Arranged marriages, obligatory consummations, tracking "matings" and "pairings" with the obsessive attention of a zookeeper trying to revive a near-extinct species, and really the whole idea of mandatory "breeding" of human beings are already incompatible with the idea of consent as we understand it. None of the other parts of the history of eugenics are any more palatable. The Bene Gesserit have unlocked humanity's latent psychic potential, but those born with powers just become the psychic bureaucrats so necessary to keep the imperial system running, and the Gesserit themselves are a secondary source of tyranny, alongside the empire. 

Remix Harkonnen has no interest in "doing his duty" to the species, "lying on his back and thinking of the empire," or any of the rest of it. He is an open critic of the Bene Gesserit and their eugenics program, opposes their attempts to arrange marriages and breedings, not just for himself, but for everyone, and he will eventually pass rulership of his house down to a protégé rather than a child. Remix Baron Harkonnen might still be a reprehensible bastard on other issues, but let's let him be right about this one thing.

Next, the Baron's size and weight. The detail I keep thinking about is his antigravity device. What if Remix Harkonnen isn't simply a fat man, but truly someone who can't move around, or perhaps even survive, under Earth-normal conditions? I imagine that he's basically spherical, and looks like the illustration of hypothetical Venusians from the old Our Universe book, seen above. His body has been adapted to survive in an atmosphere that is incredibly thick, heavy, and crushing, and simultaneously very buoyant, like the deep ocean. The inside of any House Harkonnen building recreates this atmosphere, and requires pressure suits for anyone who looks like the humans of Old Earth to survive inside. But when the Baron travels to other houses, he needs a forcefield bubble to protect himself from the same effects you or I would feel in a vacuum.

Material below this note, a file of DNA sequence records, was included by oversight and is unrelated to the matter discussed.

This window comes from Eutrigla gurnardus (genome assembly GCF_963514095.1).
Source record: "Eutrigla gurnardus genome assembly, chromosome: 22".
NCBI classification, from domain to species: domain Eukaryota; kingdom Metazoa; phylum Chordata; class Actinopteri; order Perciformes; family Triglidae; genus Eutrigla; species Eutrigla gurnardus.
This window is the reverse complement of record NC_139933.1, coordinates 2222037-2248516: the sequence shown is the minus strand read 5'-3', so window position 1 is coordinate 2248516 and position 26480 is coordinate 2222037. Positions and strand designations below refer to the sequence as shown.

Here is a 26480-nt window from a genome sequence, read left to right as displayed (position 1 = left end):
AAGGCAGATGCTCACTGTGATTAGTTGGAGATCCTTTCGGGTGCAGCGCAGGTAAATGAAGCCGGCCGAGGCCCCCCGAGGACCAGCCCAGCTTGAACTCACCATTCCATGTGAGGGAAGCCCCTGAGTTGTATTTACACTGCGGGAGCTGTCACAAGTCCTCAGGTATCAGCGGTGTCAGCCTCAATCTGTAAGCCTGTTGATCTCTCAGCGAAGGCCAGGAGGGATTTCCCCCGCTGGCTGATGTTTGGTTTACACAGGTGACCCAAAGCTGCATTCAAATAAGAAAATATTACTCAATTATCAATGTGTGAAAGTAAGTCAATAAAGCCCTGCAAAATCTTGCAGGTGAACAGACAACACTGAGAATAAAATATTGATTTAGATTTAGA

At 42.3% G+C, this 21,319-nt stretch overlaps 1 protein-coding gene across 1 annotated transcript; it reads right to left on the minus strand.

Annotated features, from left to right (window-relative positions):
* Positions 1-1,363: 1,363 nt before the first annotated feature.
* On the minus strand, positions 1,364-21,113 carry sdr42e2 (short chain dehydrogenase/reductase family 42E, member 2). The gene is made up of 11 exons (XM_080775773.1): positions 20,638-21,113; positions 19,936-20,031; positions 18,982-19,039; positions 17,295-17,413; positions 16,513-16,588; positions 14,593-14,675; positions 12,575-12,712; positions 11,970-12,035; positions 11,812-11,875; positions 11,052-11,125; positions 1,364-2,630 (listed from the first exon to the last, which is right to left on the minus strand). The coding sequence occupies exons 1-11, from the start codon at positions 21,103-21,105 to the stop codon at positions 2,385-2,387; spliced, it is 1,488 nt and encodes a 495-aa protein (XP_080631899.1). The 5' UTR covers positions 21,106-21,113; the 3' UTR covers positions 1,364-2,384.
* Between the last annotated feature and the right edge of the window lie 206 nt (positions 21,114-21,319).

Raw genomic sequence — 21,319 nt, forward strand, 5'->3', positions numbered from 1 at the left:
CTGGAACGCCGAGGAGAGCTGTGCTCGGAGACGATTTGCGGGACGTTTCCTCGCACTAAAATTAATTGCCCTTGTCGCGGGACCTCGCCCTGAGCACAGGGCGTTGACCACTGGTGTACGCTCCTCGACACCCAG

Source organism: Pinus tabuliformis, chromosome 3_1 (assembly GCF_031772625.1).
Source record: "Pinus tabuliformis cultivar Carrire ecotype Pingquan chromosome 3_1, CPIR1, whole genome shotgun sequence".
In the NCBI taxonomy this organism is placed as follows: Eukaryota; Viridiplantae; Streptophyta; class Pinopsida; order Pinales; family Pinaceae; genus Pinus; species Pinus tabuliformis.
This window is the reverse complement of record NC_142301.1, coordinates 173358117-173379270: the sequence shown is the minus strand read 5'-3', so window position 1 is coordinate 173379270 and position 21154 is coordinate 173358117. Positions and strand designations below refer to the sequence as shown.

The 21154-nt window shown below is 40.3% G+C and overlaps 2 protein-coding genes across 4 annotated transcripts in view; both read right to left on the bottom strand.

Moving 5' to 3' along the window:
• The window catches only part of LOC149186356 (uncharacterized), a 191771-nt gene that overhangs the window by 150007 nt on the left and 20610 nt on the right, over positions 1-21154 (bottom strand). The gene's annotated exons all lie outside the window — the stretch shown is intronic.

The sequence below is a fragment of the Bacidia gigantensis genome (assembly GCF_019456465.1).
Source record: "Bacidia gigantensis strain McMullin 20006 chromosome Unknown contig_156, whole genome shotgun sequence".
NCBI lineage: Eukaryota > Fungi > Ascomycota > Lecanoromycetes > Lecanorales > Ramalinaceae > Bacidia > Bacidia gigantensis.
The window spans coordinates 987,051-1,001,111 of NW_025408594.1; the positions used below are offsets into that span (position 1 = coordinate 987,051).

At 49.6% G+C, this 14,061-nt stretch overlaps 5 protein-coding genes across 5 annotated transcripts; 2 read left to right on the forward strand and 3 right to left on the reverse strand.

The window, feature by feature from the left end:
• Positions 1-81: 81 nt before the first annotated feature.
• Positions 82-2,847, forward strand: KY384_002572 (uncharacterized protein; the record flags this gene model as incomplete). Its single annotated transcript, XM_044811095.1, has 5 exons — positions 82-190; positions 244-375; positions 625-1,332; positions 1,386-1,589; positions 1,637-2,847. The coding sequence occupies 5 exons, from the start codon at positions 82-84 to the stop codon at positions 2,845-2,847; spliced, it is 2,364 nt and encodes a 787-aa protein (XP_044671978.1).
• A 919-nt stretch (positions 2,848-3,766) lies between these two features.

Why do the members of House Harkonnen look like that? I think that an earlier era of space exploration relied on direct genetic engineering to produce durable, post-human bodies, rather than the combination of Gesserit eugenics, Spice, and high technology that are used in the current age. (As an aside, maybe the natives of each planet have been engineered to survive their specific conditions. This permits them to live openly and in poverty on the surface, rather than requiring specialized and luxurious habitats like the great houses. It also means they can never leave, unlike the comparatively hyper-mobile ruling class, who jet from planet to planet as the Emperor demands. The Fremen would likely be another example of this type of engineering.)

As the product of this prior regime of human improvement, Remix Harkonnen has yet another reason to oppose the Gesserit and their way of doing things. His body is visibly different from the Old Earth phenotype that most of the other ruling houses wear - although perhaps the Harkonnens are not the only ones who have been engineered rather than bred. I imagine he comes from a trash planet that falls outside the empire's direct sphere of influence, meaning that no great house is ever required to relocate there. 

Like some ambitious combination of Kingpin and Jabba the Hutt, Remix Baron Harkonnen started out as one gangster among many, became the don of dons through a combination of smarts and ruthlessness, and graduated to the interplanetary and interstellar big leagues, forcing his way into great house status and a seat on the Landsraad. The other house leaders dislike him for his disreputable origin, post-human appearance, and perhaps for refusing to hide his thuggishness behind the veneer of respectability the rest of them maintain.